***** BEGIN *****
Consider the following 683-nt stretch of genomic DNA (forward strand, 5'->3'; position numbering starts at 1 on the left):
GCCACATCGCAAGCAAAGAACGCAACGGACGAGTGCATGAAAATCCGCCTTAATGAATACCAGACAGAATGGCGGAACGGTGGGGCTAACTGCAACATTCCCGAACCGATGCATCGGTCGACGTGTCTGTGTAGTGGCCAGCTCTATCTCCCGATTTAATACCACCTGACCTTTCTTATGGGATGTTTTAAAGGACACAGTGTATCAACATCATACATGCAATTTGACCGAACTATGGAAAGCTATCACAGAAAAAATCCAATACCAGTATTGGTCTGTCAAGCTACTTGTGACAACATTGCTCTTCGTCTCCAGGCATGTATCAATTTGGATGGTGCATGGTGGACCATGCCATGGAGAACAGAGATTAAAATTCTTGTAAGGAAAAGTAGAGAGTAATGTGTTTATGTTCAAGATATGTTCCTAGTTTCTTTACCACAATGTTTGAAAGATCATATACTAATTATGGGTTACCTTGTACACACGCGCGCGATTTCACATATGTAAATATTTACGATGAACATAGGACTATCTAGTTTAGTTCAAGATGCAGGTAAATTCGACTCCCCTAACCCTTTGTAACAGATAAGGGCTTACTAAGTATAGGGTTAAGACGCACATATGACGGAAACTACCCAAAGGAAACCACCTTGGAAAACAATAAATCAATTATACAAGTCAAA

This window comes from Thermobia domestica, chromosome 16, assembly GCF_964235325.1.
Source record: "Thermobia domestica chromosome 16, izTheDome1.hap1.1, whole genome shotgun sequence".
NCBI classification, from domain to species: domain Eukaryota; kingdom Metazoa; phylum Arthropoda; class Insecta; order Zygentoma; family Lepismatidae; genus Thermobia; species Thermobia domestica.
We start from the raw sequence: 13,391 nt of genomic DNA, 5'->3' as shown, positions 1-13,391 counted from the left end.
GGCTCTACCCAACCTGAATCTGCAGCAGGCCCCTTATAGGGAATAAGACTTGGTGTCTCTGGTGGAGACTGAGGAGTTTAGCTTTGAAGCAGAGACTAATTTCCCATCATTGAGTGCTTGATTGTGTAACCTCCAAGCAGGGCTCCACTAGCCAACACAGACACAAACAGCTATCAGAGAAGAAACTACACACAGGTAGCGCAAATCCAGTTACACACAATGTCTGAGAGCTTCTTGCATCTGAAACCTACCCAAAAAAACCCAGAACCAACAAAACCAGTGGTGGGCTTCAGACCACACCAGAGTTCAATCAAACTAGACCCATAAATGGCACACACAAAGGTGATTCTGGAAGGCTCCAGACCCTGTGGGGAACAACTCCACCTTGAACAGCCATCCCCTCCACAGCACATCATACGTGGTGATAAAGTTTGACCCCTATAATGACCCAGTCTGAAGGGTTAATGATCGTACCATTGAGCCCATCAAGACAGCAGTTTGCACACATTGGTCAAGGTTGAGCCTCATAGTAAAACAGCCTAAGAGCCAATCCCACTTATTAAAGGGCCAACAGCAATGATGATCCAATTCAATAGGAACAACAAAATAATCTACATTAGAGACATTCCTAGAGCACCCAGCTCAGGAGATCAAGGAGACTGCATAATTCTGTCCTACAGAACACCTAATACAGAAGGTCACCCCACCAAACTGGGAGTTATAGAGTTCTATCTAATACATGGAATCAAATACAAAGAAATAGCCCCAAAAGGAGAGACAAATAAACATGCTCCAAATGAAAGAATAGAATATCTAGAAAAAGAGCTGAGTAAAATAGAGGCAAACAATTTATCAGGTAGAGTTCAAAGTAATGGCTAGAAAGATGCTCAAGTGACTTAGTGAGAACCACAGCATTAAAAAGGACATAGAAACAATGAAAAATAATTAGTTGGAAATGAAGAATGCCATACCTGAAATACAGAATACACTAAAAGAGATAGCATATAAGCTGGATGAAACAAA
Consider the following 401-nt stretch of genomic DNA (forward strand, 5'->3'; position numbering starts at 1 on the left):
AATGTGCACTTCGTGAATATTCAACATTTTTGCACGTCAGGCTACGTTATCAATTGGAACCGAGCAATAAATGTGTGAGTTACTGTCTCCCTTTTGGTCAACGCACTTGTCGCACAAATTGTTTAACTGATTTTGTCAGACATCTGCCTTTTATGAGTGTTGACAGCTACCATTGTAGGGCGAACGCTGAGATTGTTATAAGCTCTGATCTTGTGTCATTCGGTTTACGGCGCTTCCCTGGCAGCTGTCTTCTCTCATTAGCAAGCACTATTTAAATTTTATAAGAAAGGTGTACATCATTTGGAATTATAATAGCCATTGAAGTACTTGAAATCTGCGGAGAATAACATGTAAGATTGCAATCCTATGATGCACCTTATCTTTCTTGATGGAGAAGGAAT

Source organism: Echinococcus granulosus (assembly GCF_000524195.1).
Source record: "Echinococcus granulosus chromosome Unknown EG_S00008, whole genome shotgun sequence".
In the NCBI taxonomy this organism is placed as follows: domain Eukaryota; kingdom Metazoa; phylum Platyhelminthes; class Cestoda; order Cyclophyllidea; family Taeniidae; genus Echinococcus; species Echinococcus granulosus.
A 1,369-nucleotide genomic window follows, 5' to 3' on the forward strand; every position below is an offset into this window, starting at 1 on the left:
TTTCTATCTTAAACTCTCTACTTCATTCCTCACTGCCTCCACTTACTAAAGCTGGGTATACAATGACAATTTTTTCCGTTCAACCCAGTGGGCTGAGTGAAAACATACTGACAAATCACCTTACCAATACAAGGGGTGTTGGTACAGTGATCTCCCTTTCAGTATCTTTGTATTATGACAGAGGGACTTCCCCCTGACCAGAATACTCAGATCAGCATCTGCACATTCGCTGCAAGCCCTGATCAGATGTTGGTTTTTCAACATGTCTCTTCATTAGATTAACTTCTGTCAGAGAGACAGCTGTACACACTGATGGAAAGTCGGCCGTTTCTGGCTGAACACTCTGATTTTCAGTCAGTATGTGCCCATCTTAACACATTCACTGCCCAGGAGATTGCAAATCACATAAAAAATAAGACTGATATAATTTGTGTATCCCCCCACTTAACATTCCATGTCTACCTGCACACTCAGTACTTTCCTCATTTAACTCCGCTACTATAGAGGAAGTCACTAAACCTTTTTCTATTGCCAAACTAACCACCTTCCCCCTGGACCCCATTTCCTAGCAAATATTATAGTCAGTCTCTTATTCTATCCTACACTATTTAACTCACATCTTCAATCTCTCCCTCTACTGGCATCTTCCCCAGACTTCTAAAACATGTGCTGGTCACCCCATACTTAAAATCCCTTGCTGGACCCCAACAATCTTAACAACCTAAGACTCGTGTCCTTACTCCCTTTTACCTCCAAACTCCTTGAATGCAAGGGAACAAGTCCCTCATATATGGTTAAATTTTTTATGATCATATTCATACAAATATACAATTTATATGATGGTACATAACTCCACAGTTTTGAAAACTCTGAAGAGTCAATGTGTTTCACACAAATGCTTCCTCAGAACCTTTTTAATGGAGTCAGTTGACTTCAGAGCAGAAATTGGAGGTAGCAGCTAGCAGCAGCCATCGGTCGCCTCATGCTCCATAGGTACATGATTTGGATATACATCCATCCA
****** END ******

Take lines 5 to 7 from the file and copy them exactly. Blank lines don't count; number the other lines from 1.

NCBI classification, from domain to species: domain Eukaryota; kingdom Metazoa; phylum Arthropoda; class Insecta; order Zygentoma; family Lepismatidae; genus Thermobia; species Thermobia domestica.
We start from the raw sequence: 13,391 nt of genomic DNA, 5'->3' as shown, positions 1-13,391 counted from the left end.
GGCTCTACCCAACCTGAATCTGCAGCAGGCCCCTTATAGGGAATAAGACTTGGTGTCTCTGGTGGAGACTGAGGAGTTTAGCTTTGAAGCAGAGACTAATTTCCCATCATTGAGTGCTTGATTGTGTAACCTCCAAGCAGGGCTCCACTAGCCAACACAGACACAAACAGCTATCAGAGAAGAAACTACACACAGGTAGCGCAAATCCAGTTACACACAATGTCTGAGAGCTTCTTGCATCTGAAACCTACCCAAAAAAACCCAGAACCAACAAAACCAGTGGTGGGCTTCAGACCACACCAGAGTTCAATCAAACTAGACCCATAAATGGCACACACAAAGGTGATTCTGGAAGGCTCCAGACCCTGTGGGGAACAACTCCACCTTGAACAGCCATCCCCTCCACAGCACATCATACGTGGTGATAAAGTTTGACCCCTATAATGACCCAGTCTGAAGGGTTAATGATCGTACCATTGAGCCCATCAAGACAGCAGTTTGCACACATTGGTCAAGGTTGAGCCTCATAGTAAAACAGCCTAAGAGCCAATCCCACTTATTAAAGGGCCAACAGCAATGATGATCCAATTCAATAGGAACAACAAAATAATCTACATTAGAGACATTCCTAGAGCACCCAGCTCAGGAGATCAAGGAGACTGCATAATTCTGTCCTACAGAACACCTAATACAGAAGGTCACCCCACCAAACTGGGAGTTATAGAGTTCTATCTAATACATGGAATCAAATACAAAGAAATAGCCCCAAAAGGAGAGACAAATAAACATGCTCCAAATGAAAGAATAGAATATCTAGAAAAAGAGCTGAGTAAAATAGAGGCAAACAATTTATCAGGTAGAGTTCAAAGTAATGGCTAGAAAGATGCTCAAGTGACTTAGTGAGAACCACAGCATTAAAAAGGACATAGAAACAATGAAAAATAATTAGTTGGAAATGAAGAATGCCATACCTGAAATACAGAATACACTAAAAGAGATAGCATATAAGCTGGATGAAACAAA